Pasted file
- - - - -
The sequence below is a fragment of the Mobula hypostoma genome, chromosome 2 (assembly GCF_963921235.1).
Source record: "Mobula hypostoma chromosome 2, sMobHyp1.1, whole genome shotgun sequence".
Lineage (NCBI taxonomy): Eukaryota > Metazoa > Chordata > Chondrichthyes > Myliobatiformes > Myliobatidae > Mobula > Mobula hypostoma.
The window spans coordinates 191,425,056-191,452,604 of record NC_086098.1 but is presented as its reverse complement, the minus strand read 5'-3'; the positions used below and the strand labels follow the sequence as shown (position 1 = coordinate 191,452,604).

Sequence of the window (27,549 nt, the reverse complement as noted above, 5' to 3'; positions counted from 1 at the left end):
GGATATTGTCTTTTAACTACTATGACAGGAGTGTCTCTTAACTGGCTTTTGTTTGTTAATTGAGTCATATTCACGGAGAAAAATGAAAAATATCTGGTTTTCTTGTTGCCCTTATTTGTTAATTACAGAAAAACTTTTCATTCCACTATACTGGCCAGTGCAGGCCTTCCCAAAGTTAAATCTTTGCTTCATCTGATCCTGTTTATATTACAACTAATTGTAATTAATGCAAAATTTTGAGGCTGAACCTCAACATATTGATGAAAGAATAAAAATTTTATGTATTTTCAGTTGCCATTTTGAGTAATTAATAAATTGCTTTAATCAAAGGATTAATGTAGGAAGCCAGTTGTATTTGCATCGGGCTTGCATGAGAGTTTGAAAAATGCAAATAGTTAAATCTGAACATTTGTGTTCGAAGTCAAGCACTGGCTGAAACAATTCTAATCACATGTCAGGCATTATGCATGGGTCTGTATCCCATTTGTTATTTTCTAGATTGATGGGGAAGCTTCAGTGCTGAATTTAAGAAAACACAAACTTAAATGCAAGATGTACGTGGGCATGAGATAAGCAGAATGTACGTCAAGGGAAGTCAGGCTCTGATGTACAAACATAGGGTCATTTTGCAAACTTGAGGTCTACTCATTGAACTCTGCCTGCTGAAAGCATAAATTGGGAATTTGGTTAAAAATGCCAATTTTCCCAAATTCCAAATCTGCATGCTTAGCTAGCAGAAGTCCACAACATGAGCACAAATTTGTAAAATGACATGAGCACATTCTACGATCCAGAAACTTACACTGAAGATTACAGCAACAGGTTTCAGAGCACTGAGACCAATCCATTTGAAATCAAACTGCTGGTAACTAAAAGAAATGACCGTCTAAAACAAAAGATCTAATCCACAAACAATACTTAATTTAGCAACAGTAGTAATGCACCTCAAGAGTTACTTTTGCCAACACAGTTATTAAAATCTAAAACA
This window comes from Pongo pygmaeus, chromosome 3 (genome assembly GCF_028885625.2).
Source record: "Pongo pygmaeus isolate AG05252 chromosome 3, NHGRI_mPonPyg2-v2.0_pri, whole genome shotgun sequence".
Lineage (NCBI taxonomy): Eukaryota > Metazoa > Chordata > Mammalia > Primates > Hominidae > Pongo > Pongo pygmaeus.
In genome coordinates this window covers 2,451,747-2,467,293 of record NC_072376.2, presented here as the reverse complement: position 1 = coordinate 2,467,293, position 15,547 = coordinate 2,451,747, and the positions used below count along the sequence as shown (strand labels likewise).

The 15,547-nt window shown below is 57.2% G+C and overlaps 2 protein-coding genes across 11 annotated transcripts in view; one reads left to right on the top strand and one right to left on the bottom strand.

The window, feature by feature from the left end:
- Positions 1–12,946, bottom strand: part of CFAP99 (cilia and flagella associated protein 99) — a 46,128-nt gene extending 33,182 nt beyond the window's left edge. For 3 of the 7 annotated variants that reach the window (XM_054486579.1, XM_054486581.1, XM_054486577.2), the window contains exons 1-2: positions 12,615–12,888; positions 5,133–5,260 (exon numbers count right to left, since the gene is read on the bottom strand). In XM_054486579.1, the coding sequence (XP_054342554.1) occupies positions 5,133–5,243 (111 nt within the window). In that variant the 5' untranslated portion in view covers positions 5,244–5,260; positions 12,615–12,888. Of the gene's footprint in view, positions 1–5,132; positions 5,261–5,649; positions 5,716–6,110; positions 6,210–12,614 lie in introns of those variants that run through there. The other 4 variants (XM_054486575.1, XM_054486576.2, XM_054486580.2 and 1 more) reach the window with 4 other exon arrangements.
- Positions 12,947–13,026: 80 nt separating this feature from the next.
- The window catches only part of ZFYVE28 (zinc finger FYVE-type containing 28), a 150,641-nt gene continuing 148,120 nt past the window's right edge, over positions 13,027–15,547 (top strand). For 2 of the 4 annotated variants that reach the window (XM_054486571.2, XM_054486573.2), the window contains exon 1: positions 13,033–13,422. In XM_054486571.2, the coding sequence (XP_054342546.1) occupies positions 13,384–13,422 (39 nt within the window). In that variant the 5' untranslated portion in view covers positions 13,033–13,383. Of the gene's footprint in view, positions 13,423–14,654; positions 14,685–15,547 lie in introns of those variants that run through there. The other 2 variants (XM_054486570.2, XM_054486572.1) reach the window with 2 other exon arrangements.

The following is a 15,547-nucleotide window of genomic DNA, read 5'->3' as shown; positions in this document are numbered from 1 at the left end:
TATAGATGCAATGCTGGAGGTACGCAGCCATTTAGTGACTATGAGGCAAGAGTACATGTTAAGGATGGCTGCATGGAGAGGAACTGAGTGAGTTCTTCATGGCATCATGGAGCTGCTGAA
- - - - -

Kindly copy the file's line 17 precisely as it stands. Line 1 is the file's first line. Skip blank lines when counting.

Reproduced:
TATAGATGCAATGCTGGAGGTACGCAGCCATTTAGTGACTATGAGGCAAGAGTACATGTTAAGGATGGCTGCATGGAGAGGAACTGAGTGAGTTCTTCATGGCATCATGGAGCTGCTGAA